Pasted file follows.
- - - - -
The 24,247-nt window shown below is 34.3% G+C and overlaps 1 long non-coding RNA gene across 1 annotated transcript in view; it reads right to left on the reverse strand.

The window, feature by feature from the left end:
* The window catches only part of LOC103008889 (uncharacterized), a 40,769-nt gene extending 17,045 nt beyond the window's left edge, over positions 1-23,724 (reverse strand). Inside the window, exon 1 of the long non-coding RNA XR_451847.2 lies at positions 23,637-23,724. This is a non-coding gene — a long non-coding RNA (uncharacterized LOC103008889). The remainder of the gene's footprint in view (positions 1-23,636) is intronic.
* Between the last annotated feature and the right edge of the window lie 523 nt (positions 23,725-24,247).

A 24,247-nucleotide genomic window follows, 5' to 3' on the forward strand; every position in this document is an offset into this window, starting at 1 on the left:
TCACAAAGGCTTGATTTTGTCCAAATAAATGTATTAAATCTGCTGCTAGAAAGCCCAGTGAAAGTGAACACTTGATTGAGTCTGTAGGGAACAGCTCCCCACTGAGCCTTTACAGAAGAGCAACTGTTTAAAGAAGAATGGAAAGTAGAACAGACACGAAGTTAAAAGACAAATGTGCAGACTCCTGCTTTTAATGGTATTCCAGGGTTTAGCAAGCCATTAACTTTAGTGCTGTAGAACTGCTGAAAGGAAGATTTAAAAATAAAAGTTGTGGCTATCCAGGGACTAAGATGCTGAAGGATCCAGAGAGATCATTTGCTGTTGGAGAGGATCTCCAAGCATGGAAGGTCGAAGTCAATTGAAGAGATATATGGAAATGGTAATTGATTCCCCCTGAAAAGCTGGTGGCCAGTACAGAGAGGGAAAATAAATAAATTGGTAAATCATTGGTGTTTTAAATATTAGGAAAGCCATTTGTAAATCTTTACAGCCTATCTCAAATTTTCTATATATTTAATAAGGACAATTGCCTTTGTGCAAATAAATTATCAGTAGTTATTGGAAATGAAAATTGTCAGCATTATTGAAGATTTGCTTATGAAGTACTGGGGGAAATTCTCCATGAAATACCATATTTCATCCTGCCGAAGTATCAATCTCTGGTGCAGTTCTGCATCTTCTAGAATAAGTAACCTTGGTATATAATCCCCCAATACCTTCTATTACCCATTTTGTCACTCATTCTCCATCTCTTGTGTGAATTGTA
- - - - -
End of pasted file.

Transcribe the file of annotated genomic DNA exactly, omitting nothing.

The 24,247-nt window shown below is 34.3% G+C and overlaps 1 long non-coding RNA gene across 1 annotated transcript in view; it reads right to left on the reverse strand.

The window, feature by feature from the left end:
* The window catches only part of LOC103008889 (uncharacterized), a 40,769-nt gene extending 17,045 nt beyond the window's left edge, over positions 1-23,724 (reverse strand). Inside the window, exon 1 of the long non-coding RNA XR_451847.2 lies at positions 23,637-23,724. This is a non-coding gene — a long non-coding RNA (uncharacterized LOC103008889). The remainder of the gene's footprint in view (positions 1-23,636) is intronic.
* Between the last annotated feature and the right edge of the window lie 523 nt (positions 23,725-24,247).

A 24,247-nucleotide genomic window follows, 5' to 3' on the forward strand; every position in this document is an offset into this window, starting at 1 on the left:
TCACAAAGGCTTGATTTTGTCCAAATAAATGTATTAAATCTGCTGCTAGAAAGCCCAGTGAAAGTGAACACTTGATTGAGTCTGTAGGGAACAGCTCCCCACTGAGCCTTTACAGAAGAGCAACTGTTTAAAGAAGAATGGAAAGTAGAACAGACACGAAGTTAAAAGACAAATGTGCAGACTCCTGCTTTTAATGGTATTCCAGGGTTTAGCAAGCCATTAACTTTAGTGCTGTAGAACTGCTGAAAGGAAGATTTAAAAATAAAAGTTGTGGCTATCCAGGGACTAAGATGCTGAAGGATCCAGAGAGATCATTTGCTGTTGGAGAGGATCTCCAAGCATGGAAGGTCGAAGTCAATTGAAGAGATATATGGAAATGGTAATTGATTCCCCCTGAAAAGCTGGTGGCCAGTACAGAGAGGGAAAATAAATAAATTGGTAAATCATTGGTGTTTTAAATATTAGGAAAGCCATTTGTAAATCTTTACAGCCTATCTCAAATTTTCTATATATTTAATAAGGACAATTGCCTTTGTGCAAATAAATTATCAGTAGTTATTGGAAATGAAAATTGTCAGCATTATTGAAGATTTGCTTATGAAGTACTGGGGGAAATTCTCCATGAAATACCATATTTCATCCTGCCGAAGTATCAATCTCTGGTGCAGTTCTGCATCTTCTAGAATAAGTAACCTTGGTATATAATCCCCCAATACCTTCTATTACCCATTTTGTCACTCATTCTCCATCTCTTGTGTGAATTGTA